29 Oct

News and Analyses, A Foreign Perspective

News and Analyses, A Foreign Perspective

English Online International Newspapers

Nearly all of these are English-edition daily newspapers. These sites have interesting editorials and essays, and many have links to other good news sources. We try to limit this list to those sites which are regularly updated, reliable, with a high percentage of “up” time.


Irish Examiner>>

France 24>>


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Report says air pollution is having a devastating impact on children worldwide, storing up a public health time bomb

Children cover their face from air pollution in New Delhi, India.

Children cover their face from air pollution in New Delhi, India. Photograph: Hindustan Times/Hindustan Times Via Getty Images

Poisonous air is having a devastating impact on billions of children around the world, damaging their intelligence and leading to hundreds of thousands of deaths, according to a report from the World Health Organization.

The study found that more than 90% of the world’s young people – 1.8 billion children – are breathing toxic air, storing up a public health time bomb for the next generation.

The WHO said medical experts in almost every field of children’s health are uncovering new evidence of the scale of the crisis in both rich and poor countries – from low birth weight to poor neurodevelopment, asthma to heart disease.

Dr Tedros Adhanom, WHO director general, said: “Polluted air is poisoning millions of children and ruining their lives. This is inexcusable – every child should be able to breathe clean air so they can grow and fulfil their potential.”

The findings coincide with the start of the first global conference on air pollution and health in Geneva, including a high-level action day at which nations and cities are expected to make new commitments to cut air pollution.

The WHO study found that children are particularly vulnerable to air pollution because pollutants are often more concentrated nearer to ground level. It added that their developing organs and nervous system are also more susceptible to long-term damage than those of adults.

“Air pollution is stunting our children’s brains, affecting their health in more ways than we suspected,” said Dr Maria Neira, WHO director of public health and the environment.

The study found that 600,000 children die from acute lower respiratory infections caused by dirty air and 93% are exposed to one of the most damaging pollutants – PM2.5. In poorer countries, 98% of all children under five are exposed to PM2.5 above WHO guidelines.

Pregnant women are particularly vulnerable, with dirty air linked to premature and underweight children. Air pollution also increases the risk of chronic diseases such as cardiovascular disease later in life.

Tedros, writing in the Guardian on Saturday, described air pollution as the “new tobacco”, saying the simple act of breathing is killing 7 million people a year and harming billions more.

In the UK, most urban areas have illegal levels of air pollution and ministers have lost three times in the high court after challenges over the inadequacy of their action. The latest government action plan, called “pitiful” by environmental lawyers, revealed air pollution was actually much worse than previously feared.

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World Politics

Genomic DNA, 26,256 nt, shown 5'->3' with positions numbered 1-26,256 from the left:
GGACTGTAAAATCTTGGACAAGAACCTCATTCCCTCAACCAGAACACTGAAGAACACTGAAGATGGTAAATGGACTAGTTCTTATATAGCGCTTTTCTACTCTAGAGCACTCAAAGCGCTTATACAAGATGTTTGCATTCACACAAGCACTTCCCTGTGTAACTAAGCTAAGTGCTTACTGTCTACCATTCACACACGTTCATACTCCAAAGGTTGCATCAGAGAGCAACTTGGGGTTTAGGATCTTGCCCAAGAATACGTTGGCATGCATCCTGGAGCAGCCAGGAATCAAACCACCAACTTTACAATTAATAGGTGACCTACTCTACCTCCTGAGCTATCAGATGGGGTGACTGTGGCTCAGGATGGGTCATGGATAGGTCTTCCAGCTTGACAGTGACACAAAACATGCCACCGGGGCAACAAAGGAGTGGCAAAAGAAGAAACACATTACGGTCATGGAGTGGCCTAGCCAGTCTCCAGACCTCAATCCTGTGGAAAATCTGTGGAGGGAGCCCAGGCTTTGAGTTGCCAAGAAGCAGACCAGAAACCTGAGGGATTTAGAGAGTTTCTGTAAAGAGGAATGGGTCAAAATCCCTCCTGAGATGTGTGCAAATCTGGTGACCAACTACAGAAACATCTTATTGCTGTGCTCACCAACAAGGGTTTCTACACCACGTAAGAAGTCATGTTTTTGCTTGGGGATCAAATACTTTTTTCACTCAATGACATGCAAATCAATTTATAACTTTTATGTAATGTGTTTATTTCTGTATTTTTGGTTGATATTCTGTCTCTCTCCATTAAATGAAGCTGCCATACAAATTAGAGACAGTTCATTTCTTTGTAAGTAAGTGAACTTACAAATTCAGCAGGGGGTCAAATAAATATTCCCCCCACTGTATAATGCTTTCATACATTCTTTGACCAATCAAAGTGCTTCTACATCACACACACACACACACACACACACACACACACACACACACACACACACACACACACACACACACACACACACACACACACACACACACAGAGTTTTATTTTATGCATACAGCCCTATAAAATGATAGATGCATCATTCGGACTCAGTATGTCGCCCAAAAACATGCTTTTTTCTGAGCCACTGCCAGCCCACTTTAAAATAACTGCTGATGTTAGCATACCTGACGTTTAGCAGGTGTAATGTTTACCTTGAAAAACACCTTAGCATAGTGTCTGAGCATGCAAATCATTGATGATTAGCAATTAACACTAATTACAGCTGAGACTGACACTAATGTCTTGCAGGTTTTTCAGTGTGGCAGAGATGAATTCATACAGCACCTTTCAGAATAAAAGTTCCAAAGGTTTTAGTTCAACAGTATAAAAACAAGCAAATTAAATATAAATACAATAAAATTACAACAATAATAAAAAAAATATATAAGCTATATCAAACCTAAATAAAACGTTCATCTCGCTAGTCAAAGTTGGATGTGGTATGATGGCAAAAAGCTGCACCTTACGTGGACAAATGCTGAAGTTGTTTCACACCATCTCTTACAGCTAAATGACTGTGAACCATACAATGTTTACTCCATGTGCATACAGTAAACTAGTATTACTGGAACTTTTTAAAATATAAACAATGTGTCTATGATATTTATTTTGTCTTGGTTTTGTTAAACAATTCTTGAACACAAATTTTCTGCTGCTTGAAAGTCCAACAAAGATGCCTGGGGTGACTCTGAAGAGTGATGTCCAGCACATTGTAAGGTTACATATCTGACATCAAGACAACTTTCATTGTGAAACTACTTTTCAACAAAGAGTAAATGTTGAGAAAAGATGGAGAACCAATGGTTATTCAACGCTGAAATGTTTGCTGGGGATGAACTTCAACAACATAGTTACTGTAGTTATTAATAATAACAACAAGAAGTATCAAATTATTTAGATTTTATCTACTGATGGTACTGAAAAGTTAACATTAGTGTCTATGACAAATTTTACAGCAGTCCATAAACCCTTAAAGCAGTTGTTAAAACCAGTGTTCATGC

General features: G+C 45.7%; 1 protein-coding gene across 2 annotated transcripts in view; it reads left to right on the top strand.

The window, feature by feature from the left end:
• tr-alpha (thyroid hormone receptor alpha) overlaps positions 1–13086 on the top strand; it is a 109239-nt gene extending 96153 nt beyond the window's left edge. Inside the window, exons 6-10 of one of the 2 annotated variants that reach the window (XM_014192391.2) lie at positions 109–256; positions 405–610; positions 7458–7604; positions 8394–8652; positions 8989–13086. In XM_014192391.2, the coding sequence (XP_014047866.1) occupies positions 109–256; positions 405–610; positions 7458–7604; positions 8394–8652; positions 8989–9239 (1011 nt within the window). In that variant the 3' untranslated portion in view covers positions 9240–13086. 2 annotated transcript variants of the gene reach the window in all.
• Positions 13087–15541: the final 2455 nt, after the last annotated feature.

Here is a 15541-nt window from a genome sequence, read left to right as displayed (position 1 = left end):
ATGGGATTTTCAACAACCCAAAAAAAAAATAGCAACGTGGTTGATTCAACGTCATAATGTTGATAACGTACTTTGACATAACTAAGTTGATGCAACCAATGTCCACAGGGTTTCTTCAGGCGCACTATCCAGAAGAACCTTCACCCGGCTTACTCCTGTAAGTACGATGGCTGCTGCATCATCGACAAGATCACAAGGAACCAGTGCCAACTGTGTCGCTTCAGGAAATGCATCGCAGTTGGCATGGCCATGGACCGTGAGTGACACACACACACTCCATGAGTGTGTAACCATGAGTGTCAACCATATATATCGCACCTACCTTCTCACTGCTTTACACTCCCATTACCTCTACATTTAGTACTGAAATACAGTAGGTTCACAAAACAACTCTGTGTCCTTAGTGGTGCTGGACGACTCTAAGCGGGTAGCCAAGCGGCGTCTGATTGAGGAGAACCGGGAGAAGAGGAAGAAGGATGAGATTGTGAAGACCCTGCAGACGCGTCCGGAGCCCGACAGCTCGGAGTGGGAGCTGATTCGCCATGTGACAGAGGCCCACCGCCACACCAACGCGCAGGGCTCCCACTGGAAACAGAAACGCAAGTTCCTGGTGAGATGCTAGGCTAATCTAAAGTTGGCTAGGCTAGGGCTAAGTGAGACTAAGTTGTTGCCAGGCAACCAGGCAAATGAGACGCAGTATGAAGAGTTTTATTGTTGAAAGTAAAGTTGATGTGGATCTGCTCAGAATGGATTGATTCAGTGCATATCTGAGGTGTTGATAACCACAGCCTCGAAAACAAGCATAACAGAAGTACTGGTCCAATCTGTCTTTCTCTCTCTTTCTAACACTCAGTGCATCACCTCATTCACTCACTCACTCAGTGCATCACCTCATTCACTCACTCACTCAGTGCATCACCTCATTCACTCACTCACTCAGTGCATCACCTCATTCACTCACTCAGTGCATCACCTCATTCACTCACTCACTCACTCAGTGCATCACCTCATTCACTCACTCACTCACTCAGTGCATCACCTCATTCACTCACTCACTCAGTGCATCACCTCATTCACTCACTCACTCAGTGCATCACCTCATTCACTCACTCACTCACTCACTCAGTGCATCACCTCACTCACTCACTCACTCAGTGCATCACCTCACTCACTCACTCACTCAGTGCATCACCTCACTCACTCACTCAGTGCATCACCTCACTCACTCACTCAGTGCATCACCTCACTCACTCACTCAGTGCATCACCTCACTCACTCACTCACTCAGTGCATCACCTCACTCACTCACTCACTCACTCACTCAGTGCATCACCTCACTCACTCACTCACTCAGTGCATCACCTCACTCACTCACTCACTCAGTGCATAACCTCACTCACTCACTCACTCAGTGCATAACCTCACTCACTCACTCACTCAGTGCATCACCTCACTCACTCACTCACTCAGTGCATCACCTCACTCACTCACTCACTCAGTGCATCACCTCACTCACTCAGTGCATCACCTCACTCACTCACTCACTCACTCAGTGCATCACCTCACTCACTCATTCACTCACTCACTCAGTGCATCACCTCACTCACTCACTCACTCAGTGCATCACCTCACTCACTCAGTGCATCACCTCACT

Chancellor also tells Christian Democrats she will not seek re-election as party chairwoman in December

Angela Merkel in Ortenberg on 22 October

Angela Merkel’s ‘moving words’ when she announced her decision to the party were greeted with a standing ovation. Photograph: Kai Pfaffenbach/Reuters

Angela Merkel has announced she will not seek another term as chancellor when her mandate ends in 2021, ending a more than decade-long era in which she has dominated European politics.

Merkel also told a press conference she would not seek re-election as party chairwoman in December, kickstarting the race to replace her as Christian Democrat candidate in 2021, when the next federal election is due. She will also not seek re-election to the Bundestag.

The statements were made following a meeting of the party leadership, which was called to discuss two electoral disasters in regional elections in as many weeks. She had earlier announced her decision to the party, when her “moving words” were greeted with a standing ovation, sources told German media.

Merkel said her 13 years as chancellor had been “a daily challenge and honour” but she recognised it was time to start a new chapter.

It had been widely assumed that this would be Merkel’s final term as chancellor but she had not confirmed that herself. The 64-year-old has been CDU chairwoman since 2000 and chancellor since 2005.

Whoever becomes the next CDU leader will likely be put forward as the party’s candidate for chancellor in 2021. Merkel’s favoured successor is the CDU party secretary general, Annegret Kramp-Karrenbauer, who announced her candidacy on Monday.

German media reported that Friedrich Merz, a former parliamentary leader of the CDU/CSU alliance, was also joining the race to succeed Merkel. Other favourites are the health minister Jens Spahn and the state premier of North Rhine-Westphalia, Armin Laschet.

The German news agency DPA reported that Merkel intended to continue as chancellor for now. Traditionally, the person who holds position of party chair of the government’s largest party also takes position of chancellor, but this is not a binding rule. Previously Merkel has said the two jobs belong together.

Merkel’s predecessor, Gerhard Schröder, made the same move in February 2004, giving up the position of chairman but remaining chancellor until November 2005. At the time, Merkel, who was then leader of the opposition, spoke of a “loss of authority all along the line”, and “the beginning of the end” of Schröder.

Christian Lindner, the leader of the liberal FDP party, was the first to demand Merkel’s resignation as chancellor on the back of the news, calling for her ruling conservative bloc to “be prepared for a real new beginning in Germany”.

Merkel’s CDU allies, however, seem ready to accept her decision to stay on as chancellor for now. The former president of the German parliament Norbert Lammert told Die Welt it was acceptable as part of a “transition phase”, whereas the head of the CDU in the German state of Thuringia, Mike Mohring, spoke of a “turning point”. Others greeted the chance for renewal in the party.